A joint status report filed in court says the defense wants the court to address "the death penalty protocol" in federal court on Monday.
U.S. Attorney General Eric Holder will ultimately make the decision about whether to seek the federal death penalty, but the U.S. attorney's office in Boston will make a recommendation. Tsarnaev's attorneys also have the right to make the case against the death penalty.
Tsarnaev, 20, is accused in twin bombings that killed three people and injured more than 260 others at the April 15 marathon. He's also accused of killing a Massachusetts Institute of Technology police officer while on the run three days later.
Prosecutors say Tsarnaev and his brother, Tamerlan, built and planted pressure cooker bombs near the finish line of the marathon.
Tamerlan Tsarnaev, 26, died following a shootout with police several days later. Dzhokhar Tsarnaev was wounded in the shootout and later captured hiding in a bloodstained boat in a suburban backyard after a manhunt that paralyzed much of the Boston area. He has pleaded not guilty to 30 federal charges, including using a weapon of mass destruction resulting in death and 16 other charges that carry the possibility of the death penalty.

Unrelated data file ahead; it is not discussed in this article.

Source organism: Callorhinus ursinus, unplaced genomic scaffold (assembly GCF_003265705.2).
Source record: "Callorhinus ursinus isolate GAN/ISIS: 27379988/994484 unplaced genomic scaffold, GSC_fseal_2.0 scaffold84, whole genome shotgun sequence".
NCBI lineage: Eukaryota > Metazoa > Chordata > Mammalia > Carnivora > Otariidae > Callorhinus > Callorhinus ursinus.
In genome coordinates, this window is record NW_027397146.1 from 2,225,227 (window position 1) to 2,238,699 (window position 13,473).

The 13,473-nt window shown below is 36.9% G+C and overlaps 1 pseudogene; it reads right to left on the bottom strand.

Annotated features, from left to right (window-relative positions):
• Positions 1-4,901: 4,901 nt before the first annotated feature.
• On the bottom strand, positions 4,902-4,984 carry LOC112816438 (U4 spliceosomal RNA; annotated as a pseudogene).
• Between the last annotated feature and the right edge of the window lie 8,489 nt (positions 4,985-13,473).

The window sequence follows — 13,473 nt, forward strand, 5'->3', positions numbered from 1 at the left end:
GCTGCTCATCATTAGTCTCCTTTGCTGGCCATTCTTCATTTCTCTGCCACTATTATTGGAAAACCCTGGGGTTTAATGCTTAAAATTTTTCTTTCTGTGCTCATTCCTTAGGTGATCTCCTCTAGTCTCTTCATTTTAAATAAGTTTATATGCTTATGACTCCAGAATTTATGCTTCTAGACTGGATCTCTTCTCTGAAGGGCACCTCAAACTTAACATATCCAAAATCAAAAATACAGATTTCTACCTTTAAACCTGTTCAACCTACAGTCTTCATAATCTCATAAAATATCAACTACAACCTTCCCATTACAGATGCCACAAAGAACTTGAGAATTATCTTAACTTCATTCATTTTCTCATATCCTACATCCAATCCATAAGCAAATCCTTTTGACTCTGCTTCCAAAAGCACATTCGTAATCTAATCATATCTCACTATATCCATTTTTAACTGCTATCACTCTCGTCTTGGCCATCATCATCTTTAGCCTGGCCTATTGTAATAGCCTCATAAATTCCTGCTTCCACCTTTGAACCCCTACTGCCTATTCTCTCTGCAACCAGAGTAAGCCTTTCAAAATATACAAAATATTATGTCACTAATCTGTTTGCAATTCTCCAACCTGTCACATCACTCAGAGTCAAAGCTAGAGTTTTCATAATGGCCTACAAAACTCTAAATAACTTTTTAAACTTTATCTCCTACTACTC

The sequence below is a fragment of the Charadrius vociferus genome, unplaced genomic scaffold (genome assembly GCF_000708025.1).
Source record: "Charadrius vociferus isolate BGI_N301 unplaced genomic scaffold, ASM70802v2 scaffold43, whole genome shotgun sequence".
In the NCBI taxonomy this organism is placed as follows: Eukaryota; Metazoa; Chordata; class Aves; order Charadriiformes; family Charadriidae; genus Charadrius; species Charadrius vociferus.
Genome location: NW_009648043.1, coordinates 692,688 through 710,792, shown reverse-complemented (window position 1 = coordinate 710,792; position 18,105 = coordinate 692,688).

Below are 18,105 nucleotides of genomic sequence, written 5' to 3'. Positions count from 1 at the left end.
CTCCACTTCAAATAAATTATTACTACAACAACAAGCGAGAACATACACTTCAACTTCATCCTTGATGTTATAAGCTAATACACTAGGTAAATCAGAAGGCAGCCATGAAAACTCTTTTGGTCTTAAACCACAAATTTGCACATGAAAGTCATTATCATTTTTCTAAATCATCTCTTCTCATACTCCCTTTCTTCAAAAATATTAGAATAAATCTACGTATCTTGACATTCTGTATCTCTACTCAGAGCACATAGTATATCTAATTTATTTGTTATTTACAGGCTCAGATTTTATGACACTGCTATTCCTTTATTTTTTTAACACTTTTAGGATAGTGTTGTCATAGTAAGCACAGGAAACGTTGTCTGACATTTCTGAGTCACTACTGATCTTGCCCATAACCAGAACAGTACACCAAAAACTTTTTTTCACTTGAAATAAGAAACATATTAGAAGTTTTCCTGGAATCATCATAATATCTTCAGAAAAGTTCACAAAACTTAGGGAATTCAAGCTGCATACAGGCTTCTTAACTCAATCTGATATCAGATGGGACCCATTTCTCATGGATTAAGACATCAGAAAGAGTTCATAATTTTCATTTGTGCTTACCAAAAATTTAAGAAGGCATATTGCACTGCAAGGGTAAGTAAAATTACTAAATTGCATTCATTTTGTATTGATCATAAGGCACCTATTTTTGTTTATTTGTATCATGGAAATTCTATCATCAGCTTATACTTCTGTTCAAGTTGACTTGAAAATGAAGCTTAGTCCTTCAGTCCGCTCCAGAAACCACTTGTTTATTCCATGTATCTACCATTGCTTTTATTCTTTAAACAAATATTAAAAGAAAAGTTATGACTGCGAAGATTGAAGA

Massachusetts does not have a state death penalty.
Prosecutors say Tsarnaev, an ethnic Chechen from Russia, wrote about his motivation for the bombing on the inside of the boat, scrawling that the U.S. government was "killing our innocent civilians." Authorities say he also wrote: "We Muslims are one body, you hurt one you hurt us all."
Tsarnaev isn't expected to be in court for Monday's status conference.
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Accused Boston Marathon bomber pleads not guilty